Cisco/Linksys/Sipura Analog Telephone Adapters
by Twodogs, 25 Aug 2011
Want to get rid of that expensive telephone service? Want to connect your phone to your LinuxMCE home automation system? Want to spend hours of frustrating software configuration? Of course!
This tutorial shows how to get your existing analog phone to work with VOIP using the Broadvoice service provider and an SAP3102. However, any Sipura/Linksys/Cisco SPA-XXXX is configured almost identically. This family of devices was originally designed by Sipura, then bought by Linksys (owned by Cisco). Also, if you chose another VOIP provider, it should not cause too many problems as long as it is recognized by linuxMCE.
VOIP – Voice Over Internet Protocol.
ATA – Analog Telephone Adapter.
POTS – Plain Old Telephone Service.
PSTN – Public Switched Telephone Network.
FXS – Foreign Exchange Station.
FXO – Foreign Exchange Office.
RJ45 – Ethernet jack.
RJ11 – phone jack.
Its easy to confuse FXS and FXO. If you can remember that telecom engineers call telephones “stations”, then you can remember that an FXS port wants to have a station (telephone) plugged into it. An FXO port wants to connect to the office downtown. These are both RJ11 jacks.
Get a VOIP provider
You will need a VOIP provider to give you a phone number and provide access to the PSTN. This allows you to call your mom and vice versa. Without a VOIP provider you could only make computer to computer calls to your geek friends. I wanted a provider that offered 911 service (some don't) and that had an existing template in LinuxMCE. That's why I chose Broadvoice. It costs me $11 per month instead of the $70 I paid to the phone company.
Get An ATA
The ATA is a device the size of a router. It has one or more RJ45 jacks that connect it to your LinuxMCE network, and it has one or more RJ11 jacks that provide an FXS port for your existing analog telephone. An ATA is only one of three ways to use VOIP with LinuxMCE. You could...
1. Plug a USB headset into your orbiter and use the softphone. (cheap, but inconvenient)
2. Connect a VOIP phone directly to your LAN. (pretty neat, but expensive)
3. Connect an ATA and use your existing analog phones. (convenient and inexpensive)
I chose the Linksys SPA3102 because it has an FXO port that allows you to set up PSTN as well as VOIP, then choose between then (by dialing 9, for instance). I thought it would be useful to keep my PSTN line until I got VOIP to work properly. As it turned out, PSTN is just as difficult to configure as VOIP. I actually got VOIP to work first, so I fired my Qwest telephone service and never looked back. We won't talk about setting up PSTN, though there are other tutorials that cover this. So I could have saved a few bucks by choosing an ATA without an FXO port like an SPA2100 (eBay for $15-20).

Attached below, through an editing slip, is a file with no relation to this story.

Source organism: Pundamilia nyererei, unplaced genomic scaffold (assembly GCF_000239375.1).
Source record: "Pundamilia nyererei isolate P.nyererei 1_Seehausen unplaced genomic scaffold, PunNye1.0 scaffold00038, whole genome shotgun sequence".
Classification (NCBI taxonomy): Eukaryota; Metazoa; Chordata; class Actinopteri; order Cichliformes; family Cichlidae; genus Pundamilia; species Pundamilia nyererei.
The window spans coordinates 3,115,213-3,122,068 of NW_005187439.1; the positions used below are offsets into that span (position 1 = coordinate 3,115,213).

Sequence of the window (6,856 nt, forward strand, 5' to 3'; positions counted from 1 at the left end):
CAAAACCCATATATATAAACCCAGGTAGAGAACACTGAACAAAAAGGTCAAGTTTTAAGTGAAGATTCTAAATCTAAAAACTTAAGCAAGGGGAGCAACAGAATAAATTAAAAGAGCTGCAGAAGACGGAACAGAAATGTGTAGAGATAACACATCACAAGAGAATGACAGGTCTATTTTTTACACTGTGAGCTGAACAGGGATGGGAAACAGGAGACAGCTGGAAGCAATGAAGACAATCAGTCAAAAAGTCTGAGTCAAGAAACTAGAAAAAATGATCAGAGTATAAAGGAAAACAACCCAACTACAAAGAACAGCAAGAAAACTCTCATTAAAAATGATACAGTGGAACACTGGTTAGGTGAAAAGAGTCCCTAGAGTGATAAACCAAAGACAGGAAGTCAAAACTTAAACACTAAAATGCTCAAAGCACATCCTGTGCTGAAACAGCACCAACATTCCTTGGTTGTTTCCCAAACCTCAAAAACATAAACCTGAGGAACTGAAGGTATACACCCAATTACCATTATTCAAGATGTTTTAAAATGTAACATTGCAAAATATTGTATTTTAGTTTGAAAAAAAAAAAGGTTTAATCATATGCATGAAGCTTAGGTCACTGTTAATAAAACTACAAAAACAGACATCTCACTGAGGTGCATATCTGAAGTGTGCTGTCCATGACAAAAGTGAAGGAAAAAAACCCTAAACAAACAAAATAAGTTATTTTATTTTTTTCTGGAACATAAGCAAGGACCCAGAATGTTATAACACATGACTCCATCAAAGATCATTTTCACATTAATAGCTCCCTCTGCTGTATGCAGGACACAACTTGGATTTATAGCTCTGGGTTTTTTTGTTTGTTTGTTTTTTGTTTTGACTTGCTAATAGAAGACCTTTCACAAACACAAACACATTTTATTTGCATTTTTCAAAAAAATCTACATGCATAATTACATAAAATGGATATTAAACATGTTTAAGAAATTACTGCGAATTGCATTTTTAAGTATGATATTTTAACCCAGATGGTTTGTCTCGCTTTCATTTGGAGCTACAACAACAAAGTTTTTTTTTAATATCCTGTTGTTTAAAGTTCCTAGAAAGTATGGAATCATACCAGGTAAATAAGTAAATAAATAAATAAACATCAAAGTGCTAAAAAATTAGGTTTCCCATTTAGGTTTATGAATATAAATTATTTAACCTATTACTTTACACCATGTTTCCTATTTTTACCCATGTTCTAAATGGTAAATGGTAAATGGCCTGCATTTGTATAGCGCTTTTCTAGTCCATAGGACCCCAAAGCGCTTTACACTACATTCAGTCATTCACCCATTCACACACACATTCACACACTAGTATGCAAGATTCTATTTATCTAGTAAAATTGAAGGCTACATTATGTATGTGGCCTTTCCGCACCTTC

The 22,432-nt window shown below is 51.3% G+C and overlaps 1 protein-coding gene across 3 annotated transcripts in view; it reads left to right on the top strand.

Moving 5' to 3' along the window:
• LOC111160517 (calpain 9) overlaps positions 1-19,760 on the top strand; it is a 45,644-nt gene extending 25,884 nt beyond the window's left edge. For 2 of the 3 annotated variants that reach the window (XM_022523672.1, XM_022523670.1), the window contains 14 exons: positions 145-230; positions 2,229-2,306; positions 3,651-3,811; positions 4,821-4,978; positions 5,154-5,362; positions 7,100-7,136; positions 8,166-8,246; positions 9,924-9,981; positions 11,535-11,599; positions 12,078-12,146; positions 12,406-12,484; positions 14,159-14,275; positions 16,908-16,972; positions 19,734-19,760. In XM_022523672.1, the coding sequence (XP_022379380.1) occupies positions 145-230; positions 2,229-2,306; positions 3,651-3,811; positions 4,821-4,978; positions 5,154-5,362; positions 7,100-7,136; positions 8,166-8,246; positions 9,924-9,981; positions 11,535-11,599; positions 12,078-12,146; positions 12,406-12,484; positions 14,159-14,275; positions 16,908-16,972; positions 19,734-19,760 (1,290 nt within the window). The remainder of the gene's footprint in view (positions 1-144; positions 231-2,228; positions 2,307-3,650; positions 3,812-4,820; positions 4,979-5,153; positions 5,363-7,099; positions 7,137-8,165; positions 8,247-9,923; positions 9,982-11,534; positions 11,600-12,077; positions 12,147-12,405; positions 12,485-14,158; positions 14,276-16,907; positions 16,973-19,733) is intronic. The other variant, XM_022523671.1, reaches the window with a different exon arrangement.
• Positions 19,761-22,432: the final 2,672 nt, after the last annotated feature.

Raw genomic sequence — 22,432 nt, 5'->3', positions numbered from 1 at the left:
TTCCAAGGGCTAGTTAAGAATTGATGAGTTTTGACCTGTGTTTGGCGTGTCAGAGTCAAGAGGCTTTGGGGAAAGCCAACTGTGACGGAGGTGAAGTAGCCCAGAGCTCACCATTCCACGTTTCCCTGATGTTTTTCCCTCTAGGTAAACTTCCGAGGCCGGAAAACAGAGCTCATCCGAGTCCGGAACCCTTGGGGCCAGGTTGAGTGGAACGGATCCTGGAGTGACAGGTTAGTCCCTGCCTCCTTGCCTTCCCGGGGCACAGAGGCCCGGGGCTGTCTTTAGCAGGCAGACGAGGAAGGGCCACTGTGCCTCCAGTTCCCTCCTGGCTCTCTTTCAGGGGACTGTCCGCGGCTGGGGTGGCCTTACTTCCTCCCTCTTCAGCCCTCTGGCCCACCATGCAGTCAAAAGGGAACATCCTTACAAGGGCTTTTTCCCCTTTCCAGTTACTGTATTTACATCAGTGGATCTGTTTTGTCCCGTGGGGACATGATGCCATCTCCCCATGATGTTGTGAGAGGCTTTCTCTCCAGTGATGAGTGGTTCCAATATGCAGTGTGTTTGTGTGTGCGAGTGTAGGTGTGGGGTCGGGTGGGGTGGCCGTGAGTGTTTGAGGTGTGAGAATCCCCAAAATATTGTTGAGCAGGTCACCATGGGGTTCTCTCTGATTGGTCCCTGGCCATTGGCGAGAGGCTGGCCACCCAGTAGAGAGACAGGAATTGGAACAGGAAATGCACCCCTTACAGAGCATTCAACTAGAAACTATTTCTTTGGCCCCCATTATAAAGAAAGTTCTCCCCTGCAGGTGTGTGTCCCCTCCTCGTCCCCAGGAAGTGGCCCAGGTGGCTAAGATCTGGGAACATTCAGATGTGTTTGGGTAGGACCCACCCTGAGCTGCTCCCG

Make It Work
We'll cover this in five steps. I suggest following the order below in order to prevent having to revisit screens.
1. Install hardware.
2. Configure LMCE phone device.
3. Configure LMCE phone line device.
4. Configure Asterisk using FreePBX.
5. Configure The ATA.
There are a zillion different screens, tabs, options, etc. to fiddle with. The configuration process is like opening a safe: if you know the combination it only takes a few seconds. If you don't know, it could take forever. To make the process easier, we'll talk about what not to touch. Configuration and troubleshooting become easier if we remember that we are trying to get each component to talk properly to LinuxMCE. If each is done correctly, they will all function together as a system. I'll try to give criteria for success following each step.
Step 1. Hardware
I thought I might have to fix some IP addresses or fool around with the modem or router, but no, I just plugged everything in as follows:
DSL Modem > Wireless Router > Core > Switch > SPA3102 > Analog Handset
The SPA3102 has 4 ports: internet, ethernet, FXS, and FXO. The reason for all the ports is that this ATA can be used as a standalone device (without Asterisk or LinuxMCE). So a typical user (not us) will normally set up with internet in from the provider, ethernet out to the LAN. LinuxMCE is set up as more of a wagon wheel configuration with the core at the center. So we won't use the ATA ethernet port (except for configuration, as we'll see). The FXS port connects the analog phone. The FXO port is only if your want to keep normal phone service. I don't cover that in this tutorial. For all setup, your ATA setup manual is your friend.
Success is getting two solid green lights on your ATA indicating that you have power and internet.
Step 2. Phone Device
Log in to the LinuxMCE web admin. Go to Wizard -> Devices -> Phones -> Add Device (bottom of the page). Select template 1734, “Generic SIP softphone”. When the device is added, it will show an extension number – don't change it. It also shows a password – change this to match the extension number (just to make life easier). On the left of the screen, rename the phone to whatever you like – I chose SPA3102. Under that field, use the drop down to assign the phone to a room. Write down the extension and password because we'll use it later. The new extension also has been assigned to a port (probably 5060 but we'll check that later). Now hit the update button.
Success is basically generating an extension number, password, and port number
Step 3. Phone Line Device